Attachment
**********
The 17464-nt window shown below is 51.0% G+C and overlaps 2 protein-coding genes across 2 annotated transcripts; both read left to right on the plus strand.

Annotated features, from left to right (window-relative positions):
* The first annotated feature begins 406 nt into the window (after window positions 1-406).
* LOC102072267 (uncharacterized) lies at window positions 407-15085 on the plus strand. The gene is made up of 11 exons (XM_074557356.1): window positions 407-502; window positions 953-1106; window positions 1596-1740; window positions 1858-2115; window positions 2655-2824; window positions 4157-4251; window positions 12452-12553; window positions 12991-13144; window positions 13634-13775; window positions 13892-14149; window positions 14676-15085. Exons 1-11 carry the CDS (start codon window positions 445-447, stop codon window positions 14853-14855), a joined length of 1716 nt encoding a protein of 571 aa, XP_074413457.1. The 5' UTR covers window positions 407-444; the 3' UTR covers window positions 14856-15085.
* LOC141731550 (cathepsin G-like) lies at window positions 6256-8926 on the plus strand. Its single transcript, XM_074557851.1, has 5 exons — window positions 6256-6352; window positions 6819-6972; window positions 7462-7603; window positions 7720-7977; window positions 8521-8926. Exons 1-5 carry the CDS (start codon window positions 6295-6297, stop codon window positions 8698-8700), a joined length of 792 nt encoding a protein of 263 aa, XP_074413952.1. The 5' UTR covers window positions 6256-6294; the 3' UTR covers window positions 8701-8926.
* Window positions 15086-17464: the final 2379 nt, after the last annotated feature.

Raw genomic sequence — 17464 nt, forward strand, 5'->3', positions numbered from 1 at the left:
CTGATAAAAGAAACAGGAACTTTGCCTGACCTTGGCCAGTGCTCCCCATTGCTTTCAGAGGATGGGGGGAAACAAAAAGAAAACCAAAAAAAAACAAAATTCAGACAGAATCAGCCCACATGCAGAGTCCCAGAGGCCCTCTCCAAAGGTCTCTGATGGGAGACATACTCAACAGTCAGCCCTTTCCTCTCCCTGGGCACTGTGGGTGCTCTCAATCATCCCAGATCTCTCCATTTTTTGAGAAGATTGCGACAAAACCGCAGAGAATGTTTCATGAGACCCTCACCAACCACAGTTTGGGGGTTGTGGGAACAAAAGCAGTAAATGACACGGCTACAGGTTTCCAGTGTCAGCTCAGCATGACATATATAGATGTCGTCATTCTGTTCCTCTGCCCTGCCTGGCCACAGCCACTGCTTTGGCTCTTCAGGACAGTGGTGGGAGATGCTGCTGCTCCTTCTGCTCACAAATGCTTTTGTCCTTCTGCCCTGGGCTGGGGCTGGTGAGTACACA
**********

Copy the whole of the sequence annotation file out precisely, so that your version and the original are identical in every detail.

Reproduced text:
The 17464-nt window shown below is 51.0% G+C and overlaps 2 protein-coding genes across 2 annotated transcripts; both read left to right on the plus strand.

Annotated features, from left to right (window-relative positions):
* The first annotated feature begins 406 nt into the window (after window positions 1-406).
* LOC102072267 (uncharacterized) lies at window positions 407-15085 on the plus strand. The gene is made up of 11 exons (XM_074557356.1): window positions 407-502; window positions 953-1106; window positions 1596-1740; window positions 1858-2115; window positions 2655-2824; window positions 4157-4251; window positions 12452-12553; window positions 12991-13144; window positions 13634-13775; window positions 13892-14149; window positions 14676-15085. Exons 1-11 carry the CDS (start codon window positions 445-447, stop codon window positions 14853-14855), a joined length of 1716 nt encoding a protein of 571 aa, XP_074413457.1. The 5' UTR covers window positions 407-444; the 3' UTR covers window positions 14856-15085.
* LOC141731550 (cathepsin G-like) lies at window positions 6256-8926 on the plus strand. Its single transcript, XM_074557851.1, has 5 exons — window positions 6256-6352; window positions 6819-6972; window positions 7462-7603; window positions 7720-7977; window positions 8521-8926. Exons 1-5 carry the CDS (start codon window positions 6295-6297, stop codon window positions 8698-8700), a joined length of 792 nt encoding a protein of 263 aa, XP_074413952.1. The 5' UTR covers window positions 6256-6294; the 3' UTR covers window positions 8701-8926.
* Window positions 15086-17464: the final 2379 nt, after the last annotated feature.

Raw genomic sequence — 17464 nt, forward strand, 5'->3', positions numbered from 1 at the left:
CTGATAAAAGAAACAGGAACTTTGCCTGACCTTGGCCAGTGCTCCCCATTGCTTTCAGAGGATGGGGGGAAACAAAAAGAAAACCAAAAAAAAACAAAATTCAGACAGAATCAGCCCACATGCAGAGTCCCAGAGGCCCTCTCCAAAGGTCTCTGATGGGAGACATACTCAACAGTCAGCCCTTTCCTCTCCCTGGGCACTGTGGGTGCTCTCAATCATCCCAGATCTCTCCATTTTTTGAGAAGATTGCGACAAAACCGCAGAGAATGTTTCATGAGACCCTCACCAACCACAGTTTGGGGGTTGTGGGAACAAAAGCAGTAAATGACACGGCTACAGGTTTCCAGTGTCAGCTCAGCATGACATATATAGATGTCGTCATTCTGTTCCTCTGCCCTGCCTGGCCACAGCCACTGCTTTGGCTCTTCAGGACAGTGGTGGGAGATGCTGCTGCTCCTTCTGCTCACAAATGCTTTTGTCCTTCTGCCCTGGGCTGGGGCTGGTGAGTACACA